8. Avatar Robert on March 13, 2016 at 6:02 am

    This is incredibly helpful. Thank you. I am really puzzled by one line of code though:

    for (int thisPin = 0; thisPin < pinCount; thisPin++)

    Why doesn't the thisPin++ command follow the digitalWrite lines rather than come before it?

    As it stands, the code sets the thisPin to 0, then checks if it is less than 6 and if it isn't it then adds 1 to the thisPin number – before switching the LED on then off.

    It looks like thisPin would already move to 1 before the first run of the loop? So the first pin in the array would be missed out.

    Surely it would have to read "thisPin = -1" in order to move to 0 (1st array item) for the first run of the loop? Alternatively, if the increment to thisPin followed the LED on/off code then the first item in the array would not be skipped.

    I appreciate that the code isn't wrong, it is my lack of understanding, but would really appreciate if anyone can put me right on this. Best wishes and thank you, Robert



    • Avatar Guz Forster on March 15, 2016 at 1:30 pm

      It’s not checking if it ISN’T less than 6, it’s checking if it IS less than 6 – and then if it is, it will add 1 to it until the condition is false… 🙂



      • Avatar Robert on March 15, 2016 at 6:34 pm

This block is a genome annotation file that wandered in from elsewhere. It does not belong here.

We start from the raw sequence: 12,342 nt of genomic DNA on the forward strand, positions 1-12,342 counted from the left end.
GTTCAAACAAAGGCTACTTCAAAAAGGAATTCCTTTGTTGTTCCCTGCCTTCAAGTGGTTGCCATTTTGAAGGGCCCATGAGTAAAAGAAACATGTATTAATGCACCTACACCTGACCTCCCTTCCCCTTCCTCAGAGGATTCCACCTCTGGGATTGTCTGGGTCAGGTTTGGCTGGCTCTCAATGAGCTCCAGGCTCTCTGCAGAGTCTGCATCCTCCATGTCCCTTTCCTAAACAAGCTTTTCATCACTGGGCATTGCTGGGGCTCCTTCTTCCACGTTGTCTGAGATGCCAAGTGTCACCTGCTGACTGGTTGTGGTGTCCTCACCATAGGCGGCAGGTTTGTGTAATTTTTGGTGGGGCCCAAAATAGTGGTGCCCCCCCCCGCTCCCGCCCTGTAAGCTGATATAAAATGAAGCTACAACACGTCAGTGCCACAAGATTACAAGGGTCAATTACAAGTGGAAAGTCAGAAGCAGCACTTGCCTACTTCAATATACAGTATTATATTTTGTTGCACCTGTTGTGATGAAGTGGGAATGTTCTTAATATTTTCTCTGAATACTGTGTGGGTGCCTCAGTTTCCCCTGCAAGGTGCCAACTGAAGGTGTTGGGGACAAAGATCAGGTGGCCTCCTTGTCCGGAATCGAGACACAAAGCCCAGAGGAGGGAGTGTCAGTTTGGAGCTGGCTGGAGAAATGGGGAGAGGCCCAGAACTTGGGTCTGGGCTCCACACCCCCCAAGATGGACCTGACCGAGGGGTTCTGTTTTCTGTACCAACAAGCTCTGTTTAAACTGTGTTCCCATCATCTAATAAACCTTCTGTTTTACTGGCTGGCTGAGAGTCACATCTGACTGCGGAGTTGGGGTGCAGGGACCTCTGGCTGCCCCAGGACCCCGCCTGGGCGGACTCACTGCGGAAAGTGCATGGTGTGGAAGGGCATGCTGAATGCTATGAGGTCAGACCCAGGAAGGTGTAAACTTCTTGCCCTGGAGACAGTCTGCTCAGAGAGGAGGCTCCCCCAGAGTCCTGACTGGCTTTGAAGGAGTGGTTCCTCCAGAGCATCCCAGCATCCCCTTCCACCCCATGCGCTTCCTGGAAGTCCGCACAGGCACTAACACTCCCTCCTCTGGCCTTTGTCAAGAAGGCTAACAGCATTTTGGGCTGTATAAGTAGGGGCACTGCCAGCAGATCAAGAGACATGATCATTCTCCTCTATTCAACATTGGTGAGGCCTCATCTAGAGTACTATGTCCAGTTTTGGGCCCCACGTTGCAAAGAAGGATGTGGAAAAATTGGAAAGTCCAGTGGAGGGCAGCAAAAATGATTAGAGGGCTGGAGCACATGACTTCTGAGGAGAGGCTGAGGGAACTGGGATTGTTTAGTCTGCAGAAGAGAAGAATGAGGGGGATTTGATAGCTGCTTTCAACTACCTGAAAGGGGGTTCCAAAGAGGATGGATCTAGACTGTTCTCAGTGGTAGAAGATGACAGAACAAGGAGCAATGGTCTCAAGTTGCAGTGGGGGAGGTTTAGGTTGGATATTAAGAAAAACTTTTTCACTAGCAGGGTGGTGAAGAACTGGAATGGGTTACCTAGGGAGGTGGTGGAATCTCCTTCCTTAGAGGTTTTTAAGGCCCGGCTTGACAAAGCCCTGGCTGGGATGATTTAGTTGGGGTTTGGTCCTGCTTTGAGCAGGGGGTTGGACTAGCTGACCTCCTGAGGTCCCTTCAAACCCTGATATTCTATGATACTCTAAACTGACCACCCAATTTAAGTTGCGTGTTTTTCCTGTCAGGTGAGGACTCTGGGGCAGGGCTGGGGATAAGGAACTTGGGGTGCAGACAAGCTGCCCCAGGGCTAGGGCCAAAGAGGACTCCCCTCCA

Thanks, Guz. I am being thick here I know but…

        So, it would like this:

        1. thisPin = 0
        2. 0 is less than 6?
        3. True, so add 1 to thisPin
        4. thisPin now = 1
        5. Light the LED whose number corresponds to 1 (the *second* number in array)
        6. thisPin = 1
        7. 1 is less than 6?
        8. True, so add 1 to thisPin
        9. thisPin now = 2
        10. Light the LED whose number corresponds to 2 (the third number in array)

        …and so on till condition false.

        I have tried putting in a serial monitor and slowing it down and I can see that in fact the script does not skip the first number in the array. I have also tried moving thisPin++; out of the brackets and putting it after the LED light command, and the print out is exactly the same. So this leaves me even more perplexed! Why doesn’t the code add 1 to the thisPin variable on the first run of the loop?



        • Avatar MICHAEL JAMES on March 15, 2016 at 9:36 pm

          Hi Robert,

          The video doesn’t do a stellar job of explaining, but the incrementation does not happen until after the loop has been completed once. I hope this helps.



          • Avatar Robert on March 16, 2016 at 6:23 pm